Credit Union Trades Call on NCUA to Raise Loan Interest Rate Cap

Credit union advocacy groups CUNA and NAFCU are both calling on the NCUA to raise the loan interest rate cap. Learn why.

David Baumann


Jan 23



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David Baumann

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David Baumann

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CUNA and NAFCU push for higher rates to align with current economic climate.

Credit Union trade groups are urging the NCUA to increase its loan interest rate cap when the agency’s board meets Thursday.

“Maintaining relatively low loan rates in the face of market interest rate increases can lead to higher loan losses and safety and soundness concerns,” Luke Martone, CUNA’s senior director of advocacy, told the agency in a letter last week. “The alternative, avoiding the risk by turning applicants away, means some consumers are forced to shop for credit at alternative services providers with substantially higher loan rates.”


Federal law caps credit union loan interest rates at 15%. However, that rate can be raised for 18-month periods if the low rate would threaten safety and soundness issues at credit unions.

For more than 30 years, the cap has stood at 18%, a rate that was once again renewed by the agency board in June of 2021. The board exempted loans modeled after the NCUA’s Payday Alternative Loan (PAL) Program from the cap. For those loans, the maximum rate is 28%.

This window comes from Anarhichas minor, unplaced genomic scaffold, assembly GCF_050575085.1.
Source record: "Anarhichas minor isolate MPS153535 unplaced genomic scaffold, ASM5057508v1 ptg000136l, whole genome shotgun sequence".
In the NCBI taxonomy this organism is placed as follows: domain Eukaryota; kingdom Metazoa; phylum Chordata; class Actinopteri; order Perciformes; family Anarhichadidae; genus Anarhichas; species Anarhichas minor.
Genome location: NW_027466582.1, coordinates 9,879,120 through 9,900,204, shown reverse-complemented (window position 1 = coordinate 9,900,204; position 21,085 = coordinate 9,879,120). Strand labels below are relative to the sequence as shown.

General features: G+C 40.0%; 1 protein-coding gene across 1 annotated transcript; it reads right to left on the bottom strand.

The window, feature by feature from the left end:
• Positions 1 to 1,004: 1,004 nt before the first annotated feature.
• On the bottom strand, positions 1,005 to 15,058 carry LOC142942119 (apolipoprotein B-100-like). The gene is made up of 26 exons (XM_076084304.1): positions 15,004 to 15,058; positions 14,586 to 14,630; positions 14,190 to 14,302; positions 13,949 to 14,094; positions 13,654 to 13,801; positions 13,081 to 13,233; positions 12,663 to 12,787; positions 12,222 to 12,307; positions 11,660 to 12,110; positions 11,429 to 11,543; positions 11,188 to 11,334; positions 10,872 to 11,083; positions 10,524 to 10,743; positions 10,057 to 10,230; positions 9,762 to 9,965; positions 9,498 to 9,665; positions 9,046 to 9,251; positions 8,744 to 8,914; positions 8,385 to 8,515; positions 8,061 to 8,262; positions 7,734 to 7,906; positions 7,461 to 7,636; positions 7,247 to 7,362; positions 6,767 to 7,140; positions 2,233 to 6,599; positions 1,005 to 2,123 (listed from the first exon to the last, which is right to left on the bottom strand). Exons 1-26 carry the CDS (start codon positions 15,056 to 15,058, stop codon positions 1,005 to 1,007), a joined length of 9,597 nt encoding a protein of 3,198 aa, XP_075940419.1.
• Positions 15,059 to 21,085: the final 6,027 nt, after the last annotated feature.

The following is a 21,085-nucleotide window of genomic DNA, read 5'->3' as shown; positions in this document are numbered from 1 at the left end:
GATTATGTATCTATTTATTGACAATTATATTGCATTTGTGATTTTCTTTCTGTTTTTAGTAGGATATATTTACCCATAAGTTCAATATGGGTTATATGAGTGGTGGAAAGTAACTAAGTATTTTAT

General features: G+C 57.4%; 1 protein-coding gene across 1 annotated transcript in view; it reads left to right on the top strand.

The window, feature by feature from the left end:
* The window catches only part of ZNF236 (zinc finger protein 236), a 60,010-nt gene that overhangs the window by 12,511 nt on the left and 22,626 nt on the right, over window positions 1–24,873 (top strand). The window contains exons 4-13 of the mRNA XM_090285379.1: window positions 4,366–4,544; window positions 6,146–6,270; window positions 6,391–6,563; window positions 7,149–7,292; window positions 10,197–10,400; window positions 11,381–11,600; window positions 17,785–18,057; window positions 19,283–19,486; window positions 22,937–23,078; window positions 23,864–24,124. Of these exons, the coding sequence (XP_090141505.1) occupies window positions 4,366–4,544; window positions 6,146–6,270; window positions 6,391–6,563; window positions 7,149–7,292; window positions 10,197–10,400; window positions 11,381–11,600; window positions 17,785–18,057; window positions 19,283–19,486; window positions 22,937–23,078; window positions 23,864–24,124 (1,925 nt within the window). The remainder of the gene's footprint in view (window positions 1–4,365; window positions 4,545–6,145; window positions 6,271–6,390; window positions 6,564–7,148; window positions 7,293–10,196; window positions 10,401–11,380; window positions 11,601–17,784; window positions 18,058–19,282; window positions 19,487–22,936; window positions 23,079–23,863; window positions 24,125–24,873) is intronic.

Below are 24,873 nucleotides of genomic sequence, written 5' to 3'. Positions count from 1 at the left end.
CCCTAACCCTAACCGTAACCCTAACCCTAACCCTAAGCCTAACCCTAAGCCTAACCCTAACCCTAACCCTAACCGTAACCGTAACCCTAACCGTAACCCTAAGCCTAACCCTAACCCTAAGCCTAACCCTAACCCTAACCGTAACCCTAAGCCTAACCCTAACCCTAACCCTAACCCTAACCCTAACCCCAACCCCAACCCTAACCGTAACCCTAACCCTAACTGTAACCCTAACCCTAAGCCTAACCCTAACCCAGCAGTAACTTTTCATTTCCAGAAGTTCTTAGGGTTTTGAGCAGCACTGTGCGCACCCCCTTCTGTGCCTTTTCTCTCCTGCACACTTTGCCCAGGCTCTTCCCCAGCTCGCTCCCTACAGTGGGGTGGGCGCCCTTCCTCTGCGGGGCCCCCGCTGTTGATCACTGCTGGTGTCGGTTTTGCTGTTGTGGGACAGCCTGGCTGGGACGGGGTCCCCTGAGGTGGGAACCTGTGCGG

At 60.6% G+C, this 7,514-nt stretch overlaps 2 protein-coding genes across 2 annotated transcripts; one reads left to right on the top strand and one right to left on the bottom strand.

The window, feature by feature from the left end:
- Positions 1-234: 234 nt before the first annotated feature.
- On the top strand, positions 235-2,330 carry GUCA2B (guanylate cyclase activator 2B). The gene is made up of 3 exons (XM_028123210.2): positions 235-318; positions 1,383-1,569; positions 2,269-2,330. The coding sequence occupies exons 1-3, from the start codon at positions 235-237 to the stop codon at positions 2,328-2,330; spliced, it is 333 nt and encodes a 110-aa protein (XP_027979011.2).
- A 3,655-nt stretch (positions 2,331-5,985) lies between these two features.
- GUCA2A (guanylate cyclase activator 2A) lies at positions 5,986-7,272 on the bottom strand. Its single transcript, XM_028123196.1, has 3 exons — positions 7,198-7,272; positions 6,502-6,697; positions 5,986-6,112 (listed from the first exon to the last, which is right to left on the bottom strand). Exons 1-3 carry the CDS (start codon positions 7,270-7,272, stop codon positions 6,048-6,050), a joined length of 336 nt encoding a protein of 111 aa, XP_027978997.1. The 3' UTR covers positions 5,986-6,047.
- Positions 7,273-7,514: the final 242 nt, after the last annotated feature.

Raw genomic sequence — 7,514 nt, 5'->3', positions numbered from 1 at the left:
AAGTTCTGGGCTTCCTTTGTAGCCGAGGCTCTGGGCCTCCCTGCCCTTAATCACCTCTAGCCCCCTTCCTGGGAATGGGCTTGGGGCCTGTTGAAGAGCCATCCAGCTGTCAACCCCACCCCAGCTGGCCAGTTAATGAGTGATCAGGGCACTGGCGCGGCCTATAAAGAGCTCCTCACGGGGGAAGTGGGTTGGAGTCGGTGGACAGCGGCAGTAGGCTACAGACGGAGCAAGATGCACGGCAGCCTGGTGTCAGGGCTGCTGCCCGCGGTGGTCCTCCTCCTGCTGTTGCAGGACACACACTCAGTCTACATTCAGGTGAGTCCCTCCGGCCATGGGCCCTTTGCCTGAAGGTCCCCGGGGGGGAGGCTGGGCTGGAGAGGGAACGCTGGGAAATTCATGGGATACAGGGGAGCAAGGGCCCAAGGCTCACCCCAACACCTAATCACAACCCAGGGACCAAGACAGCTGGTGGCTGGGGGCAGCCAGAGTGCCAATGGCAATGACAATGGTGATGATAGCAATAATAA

Inside the CUNA Letter

In his letter, Martone suggested that the cap for non-PAL loans be increased to 21%, which was the cap between December 1980 and May 1987. For instance, he said, a higher interest rate cap would help consumers who otherwise would have to rely on finance companies—with even higher interest rates—to purchase vehicles.

Martone added the board could consider adopting a floating interest rate cap of the prime rate plus 15%, with a minimum of 20% and a maximum of 30%.

NAFCU Stance

In May, NAFCU also encouraged the NCUA board to adopt a floating rate equal to a 15% spread over prime.

“NAFCU urges the National Credit Union Administration board to immediately raise the permissible interest rate ceiling to mitigate unnecessary interest rate risks posed to federal credit unions during this critical period of economic recovery and to enable all federal credit unions to more confidently endeavor to serve the underserved and unserved in their communities,” wrote Ann Petros, the organization’s vice president of regulatory affairs.

NAFCU suggested that if the agency did not find that rate acceptable, the board at least should maintain the 18% cap.

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